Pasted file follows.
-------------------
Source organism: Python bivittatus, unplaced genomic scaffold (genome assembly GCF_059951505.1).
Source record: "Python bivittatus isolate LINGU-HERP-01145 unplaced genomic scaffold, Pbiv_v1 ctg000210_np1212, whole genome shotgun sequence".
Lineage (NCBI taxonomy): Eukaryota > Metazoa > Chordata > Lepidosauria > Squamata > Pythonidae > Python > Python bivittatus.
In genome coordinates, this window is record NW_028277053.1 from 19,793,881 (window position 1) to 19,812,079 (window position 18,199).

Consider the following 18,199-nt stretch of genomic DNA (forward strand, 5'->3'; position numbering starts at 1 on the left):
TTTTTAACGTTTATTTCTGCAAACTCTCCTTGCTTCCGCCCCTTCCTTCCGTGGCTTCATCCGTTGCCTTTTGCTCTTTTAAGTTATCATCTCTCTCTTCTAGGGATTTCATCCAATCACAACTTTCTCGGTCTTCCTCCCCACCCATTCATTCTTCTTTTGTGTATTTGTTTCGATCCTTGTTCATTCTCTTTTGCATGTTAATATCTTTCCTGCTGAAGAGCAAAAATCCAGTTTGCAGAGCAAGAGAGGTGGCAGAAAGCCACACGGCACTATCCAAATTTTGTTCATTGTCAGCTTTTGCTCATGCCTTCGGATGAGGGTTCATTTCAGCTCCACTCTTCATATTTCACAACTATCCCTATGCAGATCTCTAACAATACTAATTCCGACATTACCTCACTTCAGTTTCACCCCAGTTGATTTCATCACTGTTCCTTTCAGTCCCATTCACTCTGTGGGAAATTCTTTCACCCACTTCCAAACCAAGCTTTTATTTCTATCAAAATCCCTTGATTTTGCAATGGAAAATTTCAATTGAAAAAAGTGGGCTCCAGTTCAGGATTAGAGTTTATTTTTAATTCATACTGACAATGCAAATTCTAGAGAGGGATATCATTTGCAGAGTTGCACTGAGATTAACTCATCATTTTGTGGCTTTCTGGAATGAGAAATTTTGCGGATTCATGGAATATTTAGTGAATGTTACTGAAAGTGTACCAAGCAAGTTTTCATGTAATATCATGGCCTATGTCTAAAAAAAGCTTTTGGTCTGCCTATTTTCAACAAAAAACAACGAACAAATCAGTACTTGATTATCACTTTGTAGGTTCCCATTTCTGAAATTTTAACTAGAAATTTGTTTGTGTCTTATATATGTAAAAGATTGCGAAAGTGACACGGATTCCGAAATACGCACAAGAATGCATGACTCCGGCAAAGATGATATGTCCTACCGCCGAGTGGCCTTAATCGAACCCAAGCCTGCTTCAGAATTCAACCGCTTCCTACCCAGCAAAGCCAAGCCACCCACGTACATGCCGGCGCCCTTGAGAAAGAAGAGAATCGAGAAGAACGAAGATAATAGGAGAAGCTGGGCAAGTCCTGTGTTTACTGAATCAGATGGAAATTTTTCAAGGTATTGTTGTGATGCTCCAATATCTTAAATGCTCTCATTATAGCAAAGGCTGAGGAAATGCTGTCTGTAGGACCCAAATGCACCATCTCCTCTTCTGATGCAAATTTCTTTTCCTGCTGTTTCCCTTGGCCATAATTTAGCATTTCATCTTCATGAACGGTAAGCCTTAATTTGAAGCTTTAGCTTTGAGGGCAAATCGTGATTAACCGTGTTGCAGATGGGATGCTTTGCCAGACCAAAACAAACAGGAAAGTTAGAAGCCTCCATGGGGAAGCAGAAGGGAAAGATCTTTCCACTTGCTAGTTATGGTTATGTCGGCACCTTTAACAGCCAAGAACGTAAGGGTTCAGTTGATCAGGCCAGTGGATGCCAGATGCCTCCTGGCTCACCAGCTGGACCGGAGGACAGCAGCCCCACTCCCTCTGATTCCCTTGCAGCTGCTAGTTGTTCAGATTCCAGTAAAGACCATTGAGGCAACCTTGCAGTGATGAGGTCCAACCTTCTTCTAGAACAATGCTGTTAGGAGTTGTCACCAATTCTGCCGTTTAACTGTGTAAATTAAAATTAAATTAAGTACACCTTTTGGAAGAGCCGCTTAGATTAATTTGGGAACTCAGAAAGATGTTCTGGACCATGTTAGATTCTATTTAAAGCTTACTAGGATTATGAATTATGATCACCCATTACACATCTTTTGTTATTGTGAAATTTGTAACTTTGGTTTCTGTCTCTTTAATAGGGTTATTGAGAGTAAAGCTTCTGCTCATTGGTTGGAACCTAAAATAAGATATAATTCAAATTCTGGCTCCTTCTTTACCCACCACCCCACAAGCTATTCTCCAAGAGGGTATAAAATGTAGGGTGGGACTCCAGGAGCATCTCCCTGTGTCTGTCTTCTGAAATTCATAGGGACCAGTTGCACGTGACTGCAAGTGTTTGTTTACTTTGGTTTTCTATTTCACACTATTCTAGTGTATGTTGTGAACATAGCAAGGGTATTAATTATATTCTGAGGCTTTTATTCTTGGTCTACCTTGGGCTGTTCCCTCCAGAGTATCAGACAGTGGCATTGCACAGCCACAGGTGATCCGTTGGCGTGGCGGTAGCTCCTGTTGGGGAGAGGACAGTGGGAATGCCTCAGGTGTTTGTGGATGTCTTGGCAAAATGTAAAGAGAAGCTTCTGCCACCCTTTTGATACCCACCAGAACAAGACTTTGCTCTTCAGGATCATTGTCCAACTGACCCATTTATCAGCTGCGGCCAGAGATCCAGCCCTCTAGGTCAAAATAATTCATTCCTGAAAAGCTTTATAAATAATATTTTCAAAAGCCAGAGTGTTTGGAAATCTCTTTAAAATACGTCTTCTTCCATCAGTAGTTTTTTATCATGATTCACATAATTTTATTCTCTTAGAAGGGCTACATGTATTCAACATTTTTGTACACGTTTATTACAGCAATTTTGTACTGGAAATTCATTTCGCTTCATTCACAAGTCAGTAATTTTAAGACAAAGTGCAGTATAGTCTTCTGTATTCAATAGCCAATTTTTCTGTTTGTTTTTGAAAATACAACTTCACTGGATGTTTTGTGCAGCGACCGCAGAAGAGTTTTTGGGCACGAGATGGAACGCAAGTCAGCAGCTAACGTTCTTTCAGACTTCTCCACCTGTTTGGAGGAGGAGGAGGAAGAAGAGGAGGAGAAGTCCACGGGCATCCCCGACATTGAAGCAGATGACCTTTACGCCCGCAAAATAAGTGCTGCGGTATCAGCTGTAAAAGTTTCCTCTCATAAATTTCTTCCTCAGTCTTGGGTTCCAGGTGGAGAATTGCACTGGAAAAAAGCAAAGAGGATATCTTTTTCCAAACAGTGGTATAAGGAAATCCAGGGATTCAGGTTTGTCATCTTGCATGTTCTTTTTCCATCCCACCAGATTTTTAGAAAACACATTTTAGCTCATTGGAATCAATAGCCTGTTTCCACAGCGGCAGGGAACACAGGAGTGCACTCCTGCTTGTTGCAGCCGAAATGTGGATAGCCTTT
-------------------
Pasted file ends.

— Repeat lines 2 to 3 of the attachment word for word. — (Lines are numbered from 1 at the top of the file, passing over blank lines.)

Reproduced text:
Source record: "Python bivittatus isolate LINGU-HERP-01145 unplaced genomic scaffold, Pbiv_v1 ctg000210_np1212, whole genome shotgun sequence".
Lineage (NCBI taxonomy): Eukaryota > Metazoa > Chordata > Lepidosauria > Squamata > Pythonidae > Python > Python bivittatus.